Electric tractors are a field that is surprisingly vacant. One riding mower, with a 27-inch cutting deck and 3-hour run time before recharging, is available from Recharge Mower. It costs about 2.5 times as much as its gasoline competitors, but is virtually maintenance-free.

This is an area where we’re seeing the DIYers converting lawn tractors and some folks offering complete conversion kits. Considering the now commonplace vehicles like golf carts and the affordability of lead-acid batteries, converting a lawn-tractor to electric seems pretty straightforward. Rather than a standard PTO (power takeoff) to run accessories, converters use another motor to drive the mower deck, tiller, or even a snow blower.

One company offers a kit for a remarkable, and unusual “host” tractor—the Allis Chalmers G model. With commercial batteries and a fork lift motor, a golf-cart controller system, and some fabricated mounts, you can take one of these vintage beauties and give it new, clean life.

The Niekamp Tool Company makes it easy, offering complete kits and tutorials for converting your own. The kit includes the bell-housing adapter plate, motor plate, stub shaft, and pulleys with bearings for $500. You can use lead-acid batteries, with weight that works in your favor, in the case of a tractor.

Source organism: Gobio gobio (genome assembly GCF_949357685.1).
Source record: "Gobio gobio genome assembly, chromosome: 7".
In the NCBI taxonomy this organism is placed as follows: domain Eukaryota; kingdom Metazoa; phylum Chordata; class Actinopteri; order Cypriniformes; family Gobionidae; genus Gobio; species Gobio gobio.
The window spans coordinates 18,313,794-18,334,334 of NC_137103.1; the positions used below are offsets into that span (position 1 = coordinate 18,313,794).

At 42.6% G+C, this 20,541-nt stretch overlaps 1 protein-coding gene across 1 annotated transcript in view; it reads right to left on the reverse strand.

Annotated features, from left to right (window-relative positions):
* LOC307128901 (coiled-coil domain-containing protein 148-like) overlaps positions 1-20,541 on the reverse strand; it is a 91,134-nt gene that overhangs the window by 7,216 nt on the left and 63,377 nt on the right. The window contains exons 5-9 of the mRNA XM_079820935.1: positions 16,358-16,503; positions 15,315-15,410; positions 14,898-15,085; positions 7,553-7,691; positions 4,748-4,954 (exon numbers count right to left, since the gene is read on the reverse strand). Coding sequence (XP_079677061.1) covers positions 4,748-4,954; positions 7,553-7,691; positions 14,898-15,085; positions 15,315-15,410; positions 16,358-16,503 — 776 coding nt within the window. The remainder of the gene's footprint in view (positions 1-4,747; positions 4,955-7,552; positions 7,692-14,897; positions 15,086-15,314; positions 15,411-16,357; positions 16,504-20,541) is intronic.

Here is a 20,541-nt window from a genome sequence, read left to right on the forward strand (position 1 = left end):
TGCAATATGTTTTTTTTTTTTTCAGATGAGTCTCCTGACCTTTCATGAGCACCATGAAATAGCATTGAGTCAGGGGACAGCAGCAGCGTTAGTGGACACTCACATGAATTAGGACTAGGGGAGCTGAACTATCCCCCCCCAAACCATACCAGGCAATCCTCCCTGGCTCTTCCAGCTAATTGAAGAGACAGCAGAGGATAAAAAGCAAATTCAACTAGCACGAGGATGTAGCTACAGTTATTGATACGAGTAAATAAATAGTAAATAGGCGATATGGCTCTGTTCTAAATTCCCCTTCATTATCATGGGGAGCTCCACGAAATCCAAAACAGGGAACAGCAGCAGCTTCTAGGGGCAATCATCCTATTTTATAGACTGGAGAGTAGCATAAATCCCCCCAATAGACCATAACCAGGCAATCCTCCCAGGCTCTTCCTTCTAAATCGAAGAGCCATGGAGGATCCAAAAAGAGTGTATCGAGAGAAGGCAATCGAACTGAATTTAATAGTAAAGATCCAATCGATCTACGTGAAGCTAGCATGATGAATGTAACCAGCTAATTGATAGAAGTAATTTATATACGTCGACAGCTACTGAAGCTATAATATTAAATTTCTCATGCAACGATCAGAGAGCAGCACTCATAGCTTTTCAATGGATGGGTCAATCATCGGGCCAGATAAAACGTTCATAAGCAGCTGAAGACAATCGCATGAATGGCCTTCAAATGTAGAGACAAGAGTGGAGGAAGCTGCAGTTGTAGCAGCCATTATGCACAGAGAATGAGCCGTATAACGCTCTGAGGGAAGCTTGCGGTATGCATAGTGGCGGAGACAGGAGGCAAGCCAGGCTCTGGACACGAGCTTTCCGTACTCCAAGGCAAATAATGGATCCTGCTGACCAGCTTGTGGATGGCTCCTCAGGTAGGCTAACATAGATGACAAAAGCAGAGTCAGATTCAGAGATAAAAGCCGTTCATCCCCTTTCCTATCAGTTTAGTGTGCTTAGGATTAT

Like the electric vehicle market, the electric farm and garden tool market is starting to get a boost from advances in battery technology, increased awareness, and a booming interest in working and living with sustainable energy. Besides all that, though, electric farm and garden tools just make working and living on your land a whole lot more enjoyable.

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Ted Dillard has been an avid gardener since childhood and is an evangelist for all things electric. He writes The Electric Chronicles (devoted to two-wheeled electric vehicles), and is the author of ...from Fossils to Flux, a basic guide to building an electric motorcycle. When he’s not in his garden or in his shop working on his next electric project, he can be found at www.evmc2.com.

Lawn & Garden (Small Gasoline) Equipment report • www.epa.gov/otaq/equip-ld.htm

Clean Air Gardening • www.cleanairgardening.com • Electric push & riding mowers

Driven by Solar • www.rechargemower.com • Recharge riding lawn mower

Logsplitters Direct • www.logsplittersdirect.com • Electric log splitters

Niekamp Tool Co. • www.niekampinc.com/electric-g-tractor/ • Conversion kit for Allis Chalmers G tractor

Patriot Products • www.patriot-products-inc.com • Electric chipper/shredder